The News Reporter
Property owners will pay more taxes under a county budget approved 6 to 1 on Friday, just one day before the July 1 deadline.
The official budget calls for a tax increase of 3.5 cents per $100 value. The rate changes from 73 cents to 76.5 cents per $100 value. Commissioner James Prevatte was the sole opponent of a complex motion for the budget that included a tax increase. Other motions that kept the tax rate steady all died.
Residents with property valued at $100,000 will pay about $765 in property taxes –up $35 from last year. The figure does not include the average fire tax of 10 cents per $100 value or special water taxes in districts 2 and 3.
The new tax rate is estimated to generate an additional $1.8 million. Commissioners hope cutting “non-essential” spending by 5 percent across the board will generate the additional $1.8 million to balance the budget without going into the savings account called the undesignated fund balance.
To balance the budget, about $3.9 million was needed. The Health Department contributed $1 million –primarily from home health revenue, that left $2.9 million to be taken from fund balance.
Taking from the fund balance, not reconciled since September 2005, was risky. No one was sure of the amount available after deductions of $2 million to correct a DSS day care funding error, $1 million for under-budgeted Medicaid, and $1 million for a solid waste shortfall, plus departments that may have overspent their budgets, officials said.
The agreed tax rate was a compromise after a number of different proposals.
County Manager Jim Varner guesses there is $5 million in the fund balance. In fiscal 2004-2005, $12 million was in the fund, according to retired finance officer Gail Godwin, who was asked to help with the budget dilemma.
The unknown fund balance figure left commissioners at playing chance.
“We may zero out in December,” Memory warned of raiding the fund that plays a big role in the county’s ability to borrow money. Memory proposed the tax increase, a compromise to a suggestion of raising it as much as 7 cents. He was opposed to added positions that he said could be added later if the financial situation allowed it.
“I’m willing to take that chance,” said Commissioner Amon McKenzie, “I really do believe the fund balance is in pretty good shape.” McKenzie was in favor of the new positions but not the tax increase.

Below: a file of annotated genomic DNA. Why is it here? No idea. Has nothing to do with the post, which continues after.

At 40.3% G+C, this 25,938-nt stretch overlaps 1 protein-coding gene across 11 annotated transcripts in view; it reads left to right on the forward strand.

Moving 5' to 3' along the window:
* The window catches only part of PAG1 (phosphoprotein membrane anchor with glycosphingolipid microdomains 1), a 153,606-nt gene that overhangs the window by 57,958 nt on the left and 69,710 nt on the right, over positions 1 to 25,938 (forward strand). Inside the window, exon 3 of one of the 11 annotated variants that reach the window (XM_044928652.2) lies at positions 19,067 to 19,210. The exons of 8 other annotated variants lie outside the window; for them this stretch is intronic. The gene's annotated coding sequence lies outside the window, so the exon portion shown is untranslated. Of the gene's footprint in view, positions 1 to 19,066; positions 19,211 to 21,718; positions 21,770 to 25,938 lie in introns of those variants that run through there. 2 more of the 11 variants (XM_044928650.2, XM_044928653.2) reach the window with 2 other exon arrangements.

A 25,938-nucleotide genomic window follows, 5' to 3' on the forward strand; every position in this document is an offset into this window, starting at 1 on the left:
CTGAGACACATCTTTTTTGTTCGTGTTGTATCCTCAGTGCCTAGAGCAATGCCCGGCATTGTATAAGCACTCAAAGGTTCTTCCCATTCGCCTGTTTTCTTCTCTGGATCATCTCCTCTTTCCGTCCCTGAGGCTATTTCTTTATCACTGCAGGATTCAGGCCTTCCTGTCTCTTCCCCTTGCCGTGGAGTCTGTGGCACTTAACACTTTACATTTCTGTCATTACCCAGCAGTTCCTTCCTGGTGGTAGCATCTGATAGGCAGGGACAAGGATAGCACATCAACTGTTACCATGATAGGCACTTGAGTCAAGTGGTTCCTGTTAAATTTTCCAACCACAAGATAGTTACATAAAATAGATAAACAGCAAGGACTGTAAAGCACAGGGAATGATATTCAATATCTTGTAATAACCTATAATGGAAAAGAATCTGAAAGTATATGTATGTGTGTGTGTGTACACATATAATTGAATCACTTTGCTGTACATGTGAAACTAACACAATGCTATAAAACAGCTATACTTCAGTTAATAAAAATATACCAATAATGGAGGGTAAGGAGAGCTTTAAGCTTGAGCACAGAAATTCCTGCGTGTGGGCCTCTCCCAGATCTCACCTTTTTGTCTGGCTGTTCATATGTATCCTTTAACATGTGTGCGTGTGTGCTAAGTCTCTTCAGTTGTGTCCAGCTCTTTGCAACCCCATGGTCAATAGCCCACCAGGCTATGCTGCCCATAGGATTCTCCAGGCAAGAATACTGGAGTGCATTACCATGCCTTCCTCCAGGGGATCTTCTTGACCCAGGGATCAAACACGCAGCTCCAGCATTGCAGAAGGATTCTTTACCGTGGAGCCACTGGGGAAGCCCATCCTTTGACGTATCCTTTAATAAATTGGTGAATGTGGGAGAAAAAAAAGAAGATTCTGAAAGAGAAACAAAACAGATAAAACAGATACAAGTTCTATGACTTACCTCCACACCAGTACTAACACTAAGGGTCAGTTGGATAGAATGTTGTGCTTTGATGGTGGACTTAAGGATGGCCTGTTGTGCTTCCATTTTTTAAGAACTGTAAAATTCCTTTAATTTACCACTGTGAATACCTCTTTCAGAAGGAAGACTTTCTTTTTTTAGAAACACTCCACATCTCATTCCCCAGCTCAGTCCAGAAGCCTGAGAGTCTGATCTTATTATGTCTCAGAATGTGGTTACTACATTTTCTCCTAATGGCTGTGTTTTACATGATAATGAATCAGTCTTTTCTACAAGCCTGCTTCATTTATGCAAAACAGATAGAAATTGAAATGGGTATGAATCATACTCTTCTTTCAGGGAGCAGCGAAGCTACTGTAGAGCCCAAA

More from this article in the extended section.
Water districts 2 and 3 will see a $3 rate increase. The minimum bill rises from $22 to $25 per month.
Solid waste user fees increase to offset the estimated $450,000 fuel surcharge. Rates increase from $177 to $193 for county residents and from $90.48 to $106 for municipalities.
The new fees are based on a 96 percent collection rate. The current collection rate is 81 percent.
Godwin said the fiscal 2004-2005 solid waste shortfall was fuel surcharges of $400,000 and uncollected user fees in the amount of $600,000.
Positions and salary
Funding for the Department of Social Services and the Sheriff’s department goes up to provide for added positions.
Five positions related to the new jail are budgeted at $113,610. Three bailiff positions are appropriated at $100,000. The sheriff’s department will use bailiff funds to pay overtime, Chairman Kip Godwin said.
Social Services is allotted eight new positions at $174,361. One-half will be reimbursed by the state, Godwin said.
County employees receive a 3 percent salary increase and 2 percent 401k contributions.
Hire accounting firm
The administration staff is to “immediately seek” an accounting firm with government experience to bring its books in order, under a recommendation made part of the adopted motion.
Varner was appointed county manager. He has been the interim manager since September 2005.
The one-year contract draft provides that Varner’s base salary is $81,000 a year.
Under the terms, he will be provided a vehicle “when available,” county benefits, and 1,208 hours of accrued sick time.
The county salary schedule has been amended to meet state compliance. The new schedule lists a minimum, mid-point, and maximum salary for grades 50 to 88.
The grade-50 salary range is from $11,327 to $23,181. The grade-88 salary range is from $73,991 to $151,416.
Department heads must get prior approval from the county manager before offering new employees a salary above the minimum. This includes salary increases for new employees after probationary periods.
Department heads are not allowed to give increases above 2.5 percent without approval.